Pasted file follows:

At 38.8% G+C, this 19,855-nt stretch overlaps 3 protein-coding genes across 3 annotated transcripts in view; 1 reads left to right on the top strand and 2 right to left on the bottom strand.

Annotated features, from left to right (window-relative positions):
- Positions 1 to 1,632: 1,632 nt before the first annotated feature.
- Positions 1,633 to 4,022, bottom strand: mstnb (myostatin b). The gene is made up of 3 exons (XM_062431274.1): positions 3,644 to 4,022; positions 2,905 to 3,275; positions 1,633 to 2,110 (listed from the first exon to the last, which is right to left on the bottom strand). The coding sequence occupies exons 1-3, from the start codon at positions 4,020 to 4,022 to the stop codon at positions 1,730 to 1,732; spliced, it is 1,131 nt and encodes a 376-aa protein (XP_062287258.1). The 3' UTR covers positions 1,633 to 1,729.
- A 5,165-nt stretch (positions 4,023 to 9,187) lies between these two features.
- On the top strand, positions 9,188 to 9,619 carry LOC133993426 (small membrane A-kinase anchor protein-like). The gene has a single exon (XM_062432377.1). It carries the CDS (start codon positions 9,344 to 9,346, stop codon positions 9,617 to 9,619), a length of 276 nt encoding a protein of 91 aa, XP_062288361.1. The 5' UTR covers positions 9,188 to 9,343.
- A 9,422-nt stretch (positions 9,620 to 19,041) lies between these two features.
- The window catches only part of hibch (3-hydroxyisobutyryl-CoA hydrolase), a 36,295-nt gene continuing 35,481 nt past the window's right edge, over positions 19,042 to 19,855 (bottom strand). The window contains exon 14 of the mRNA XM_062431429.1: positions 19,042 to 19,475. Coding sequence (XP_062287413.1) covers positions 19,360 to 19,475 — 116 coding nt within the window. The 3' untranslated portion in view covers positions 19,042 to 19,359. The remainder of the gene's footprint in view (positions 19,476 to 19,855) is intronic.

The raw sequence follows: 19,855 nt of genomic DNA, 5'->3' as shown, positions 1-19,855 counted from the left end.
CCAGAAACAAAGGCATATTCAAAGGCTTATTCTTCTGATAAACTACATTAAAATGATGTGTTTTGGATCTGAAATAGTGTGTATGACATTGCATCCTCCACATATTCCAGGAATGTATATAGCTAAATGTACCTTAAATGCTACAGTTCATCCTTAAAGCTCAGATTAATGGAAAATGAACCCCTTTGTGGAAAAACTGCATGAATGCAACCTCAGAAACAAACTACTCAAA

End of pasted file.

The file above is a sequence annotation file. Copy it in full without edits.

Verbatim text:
At 38.8% G+C, this 19,855-nt stretch overlaps 3 protein-coding genes across 3 annotated transcripts in view; 1 reads left to right on the top strand and 2 right to left on the bottom strand.

Annotated features, from left to right (window-relative positions):
- Positions 1 to 1,632: 1,632 nt before the first annotated feature.
- Positions 1,633 to 4,022, bottom strand: mstnb (myostatin b). The gene is made up of 3 exons (XM_062431274.1): positions 3,644 to 4,022; positions 2,905 to 3,275; positions 1,633 to 2,110 (listed from the first exon to the last, which is right to left on the bottom strand). The coding sequence occupies exons 1-3, from the start codon at positions 4,020 to 4,022 to the stop codon at positions 1,730 to 1,732; spliced, it is 1,131 nt and encodes a 376-aa protein (XP_062287258.1). The 3' UTR covers positions 1,633 to 1,729.
- A 5,165-nt stretch (positions 4,023 to 9,187) lies between these two features.
- On the top strand, positions 9,188 to 9,619 carry LOC133993426 (small membrane A-kinase anchor protein-like). The gene has a single exon (XM_062432377.1). It carries the CDS (start codon positions 9,344 to 9,346, stop codon positions 9,617 to 9,619), a length of 276 nt encoding a protein of 91 aa, XP_062288361.1. The 5' UTR covers positions 9,188 to 9,343.
- A 9,422-nt stretch (positions 9,620 to 19,041) lies between these two features.
- The window catches only part of hibch (3-hydroxyisobutyryl-CoA hydrolase), a 36,295-nt gene continuing 35,481 nt past the window's right edge, over positions 19,042 to 19,855 (bottom strand). The window contains exon 14 of the mRNA XM_062431429.1: positions 19,042 to 19,475. Coding sequence (XP_062287413.1) covers positions 19,360 to 19,475 — 116 coding nt within the window. The 3' untranslated portion in view covers positions 19,042 to 19,359. The remainder of the gene's footprint in view (positions 19,476 to 19,855) is intronic.

The raw sequence follows: 19,855 nt of genomic DNA, 5'->3' as shown, positions 1-19,855 counted from the left end.
CCAGAAACAAAGGCATATTCAAAGGCTTATTCTTCTGATAAACTACATTAAAATGATGTGTTTTGGATCTGAAATAGTGTGTATGACATTGCATCCTCCACATATTCCAGGAATGTATATAGCTAAATGTACCTTAAATGCTACAGTTCATCCTTAAAGCTCAGATTAATGGAAAATGAACCCCTTTGTGGAAAAACTGCATGAATGCAACCTCAGAAACAAACTACTCAAA